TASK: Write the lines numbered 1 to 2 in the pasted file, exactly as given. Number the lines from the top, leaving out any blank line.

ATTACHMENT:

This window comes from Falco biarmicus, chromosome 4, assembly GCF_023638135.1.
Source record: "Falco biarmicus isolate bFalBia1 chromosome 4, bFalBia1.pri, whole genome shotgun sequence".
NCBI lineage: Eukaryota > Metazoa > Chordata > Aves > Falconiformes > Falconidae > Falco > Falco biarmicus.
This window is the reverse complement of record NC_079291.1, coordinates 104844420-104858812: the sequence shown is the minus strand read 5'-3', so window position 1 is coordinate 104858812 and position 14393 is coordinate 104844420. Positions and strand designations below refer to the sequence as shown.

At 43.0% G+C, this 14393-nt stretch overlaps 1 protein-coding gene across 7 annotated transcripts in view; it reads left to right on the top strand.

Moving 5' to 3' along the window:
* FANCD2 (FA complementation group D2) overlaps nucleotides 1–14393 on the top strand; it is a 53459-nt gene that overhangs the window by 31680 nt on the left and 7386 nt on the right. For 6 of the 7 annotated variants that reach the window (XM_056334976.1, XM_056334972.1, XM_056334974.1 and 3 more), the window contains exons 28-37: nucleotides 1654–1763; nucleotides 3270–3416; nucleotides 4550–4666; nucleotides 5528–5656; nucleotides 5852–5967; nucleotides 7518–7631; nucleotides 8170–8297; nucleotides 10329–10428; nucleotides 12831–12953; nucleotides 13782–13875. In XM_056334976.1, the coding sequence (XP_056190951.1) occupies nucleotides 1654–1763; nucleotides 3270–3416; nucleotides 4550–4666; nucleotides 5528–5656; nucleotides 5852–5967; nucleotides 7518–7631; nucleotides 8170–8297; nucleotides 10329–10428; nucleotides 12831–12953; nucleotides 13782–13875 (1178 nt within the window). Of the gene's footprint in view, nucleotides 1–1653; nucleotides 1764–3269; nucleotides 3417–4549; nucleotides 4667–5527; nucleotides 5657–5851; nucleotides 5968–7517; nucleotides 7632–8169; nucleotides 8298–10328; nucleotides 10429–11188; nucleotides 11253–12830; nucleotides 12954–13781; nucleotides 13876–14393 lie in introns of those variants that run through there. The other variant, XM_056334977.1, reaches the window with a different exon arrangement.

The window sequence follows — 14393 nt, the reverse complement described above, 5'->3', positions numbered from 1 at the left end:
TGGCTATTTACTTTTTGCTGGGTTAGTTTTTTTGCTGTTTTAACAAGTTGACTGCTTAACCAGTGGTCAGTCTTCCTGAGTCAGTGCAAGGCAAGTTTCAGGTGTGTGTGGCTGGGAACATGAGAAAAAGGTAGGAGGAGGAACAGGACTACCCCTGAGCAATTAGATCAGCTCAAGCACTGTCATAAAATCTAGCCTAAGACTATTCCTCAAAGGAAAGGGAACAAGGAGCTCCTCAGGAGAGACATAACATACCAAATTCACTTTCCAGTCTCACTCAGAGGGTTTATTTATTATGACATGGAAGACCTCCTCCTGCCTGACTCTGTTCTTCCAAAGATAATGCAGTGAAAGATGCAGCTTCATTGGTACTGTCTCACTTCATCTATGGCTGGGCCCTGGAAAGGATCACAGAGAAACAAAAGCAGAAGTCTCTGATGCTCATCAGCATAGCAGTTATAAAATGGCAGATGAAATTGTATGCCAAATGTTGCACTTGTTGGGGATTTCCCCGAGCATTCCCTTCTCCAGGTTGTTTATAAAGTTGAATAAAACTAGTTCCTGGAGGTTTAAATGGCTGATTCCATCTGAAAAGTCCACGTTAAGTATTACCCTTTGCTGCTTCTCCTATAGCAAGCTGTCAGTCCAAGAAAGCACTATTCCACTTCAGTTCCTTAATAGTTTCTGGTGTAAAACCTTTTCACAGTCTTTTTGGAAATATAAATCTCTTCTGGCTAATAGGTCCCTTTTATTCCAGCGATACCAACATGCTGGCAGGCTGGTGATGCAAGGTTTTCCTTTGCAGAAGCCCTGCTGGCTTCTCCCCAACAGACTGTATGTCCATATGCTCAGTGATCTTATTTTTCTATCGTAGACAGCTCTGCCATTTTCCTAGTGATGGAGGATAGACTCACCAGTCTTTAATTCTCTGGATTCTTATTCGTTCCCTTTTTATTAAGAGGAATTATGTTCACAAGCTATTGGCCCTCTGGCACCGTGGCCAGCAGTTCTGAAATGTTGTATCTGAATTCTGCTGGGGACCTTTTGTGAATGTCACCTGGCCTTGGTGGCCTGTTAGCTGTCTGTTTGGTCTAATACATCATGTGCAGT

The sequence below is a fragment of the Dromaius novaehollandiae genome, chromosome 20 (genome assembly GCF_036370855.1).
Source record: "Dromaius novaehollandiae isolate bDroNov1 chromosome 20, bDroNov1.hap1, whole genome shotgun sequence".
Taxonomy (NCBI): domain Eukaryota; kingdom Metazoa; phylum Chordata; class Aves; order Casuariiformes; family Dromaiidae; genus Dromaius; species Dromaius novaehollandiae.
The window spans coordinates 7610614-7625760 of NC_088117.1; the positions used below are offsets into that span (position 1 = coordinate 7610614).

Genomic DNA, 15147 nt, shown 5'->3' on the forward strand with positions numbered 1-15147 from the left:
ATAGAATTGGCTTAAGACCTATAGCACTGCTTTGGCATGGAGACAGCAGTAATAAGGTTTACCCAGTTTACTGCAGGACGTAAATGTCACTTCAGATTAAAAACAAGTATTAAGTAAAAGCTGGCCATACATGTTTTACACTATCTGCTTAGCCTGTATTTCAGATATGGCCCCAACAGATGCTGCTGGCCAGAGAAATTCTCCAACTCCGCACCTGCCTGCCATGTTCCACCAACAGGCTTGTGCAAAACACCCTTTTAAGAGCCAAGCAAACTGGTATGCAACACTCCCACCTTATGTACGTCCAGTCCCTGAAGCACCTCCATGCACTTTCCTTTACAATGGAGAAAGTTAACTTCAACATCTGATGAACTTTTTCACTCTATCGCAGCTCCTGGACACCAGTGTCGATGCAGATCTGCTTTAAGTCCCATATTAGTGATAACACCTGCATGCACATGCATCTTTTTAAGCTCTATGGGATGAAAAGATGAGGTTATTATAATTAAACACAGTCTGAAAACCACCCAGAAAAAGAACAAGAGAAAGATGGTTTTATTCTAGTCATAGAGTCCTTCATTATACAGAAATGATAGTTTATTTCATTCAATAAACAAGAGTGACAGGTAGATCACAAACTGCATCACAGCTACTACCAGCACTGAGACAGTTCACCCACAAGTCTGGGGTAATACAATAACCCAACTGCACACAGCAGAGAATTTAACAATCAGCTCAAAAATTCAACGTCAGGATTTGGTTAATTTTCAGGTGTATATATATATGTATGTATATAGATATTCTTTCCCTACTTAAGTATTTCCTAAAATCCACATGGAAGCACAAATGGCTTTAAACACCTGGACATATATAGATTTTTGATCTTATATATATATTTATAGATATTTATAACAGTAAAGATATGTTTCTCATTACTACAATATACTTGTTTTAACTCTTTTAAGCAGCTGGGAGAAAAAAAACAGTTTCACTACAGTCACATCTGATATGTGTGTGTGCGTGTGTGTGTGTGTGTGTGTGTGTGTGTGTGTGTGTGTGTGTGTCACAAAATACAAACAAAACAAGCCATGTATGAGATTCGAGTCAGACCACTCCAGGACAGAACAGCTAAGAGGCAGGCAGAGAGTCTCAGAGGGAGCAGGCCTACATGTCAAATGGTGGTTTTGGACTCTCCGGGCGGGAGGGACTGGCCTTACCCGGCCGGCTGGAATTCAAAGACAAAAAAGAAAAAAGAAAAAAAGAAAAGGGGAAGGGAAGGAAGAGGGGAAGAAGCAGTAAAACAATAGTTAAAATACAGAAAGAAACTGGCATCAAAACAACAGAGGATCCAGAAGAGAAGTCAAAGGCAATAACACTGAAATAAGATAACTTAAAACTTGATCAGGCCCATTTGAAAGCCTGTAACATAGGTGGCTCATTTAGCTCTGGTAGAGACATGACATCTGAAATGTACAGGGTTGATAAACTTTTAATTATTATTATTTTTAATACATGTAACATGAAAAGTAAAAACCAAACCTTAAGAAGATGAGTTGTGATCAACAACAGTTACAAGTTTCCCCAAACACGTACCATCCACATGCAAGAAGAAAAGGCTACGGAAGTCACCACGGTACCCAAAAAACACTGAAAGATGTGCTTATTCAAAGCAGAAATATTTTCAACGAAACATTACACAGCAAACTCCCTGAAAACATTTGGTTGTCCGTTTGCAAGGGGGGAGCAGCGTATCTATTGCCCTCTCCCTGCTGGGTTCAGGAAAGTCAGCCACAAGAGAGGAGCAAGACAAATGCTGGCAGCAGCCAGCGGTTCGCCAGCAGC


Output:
This window comes from Falco biarmicus, chromosome 4, assembly GCF_023638135.1.
Source record: "Falco biarmicus isolate bFalBia1 chromosome 4, bFalBia1.pri, whole genome shotgun sequence".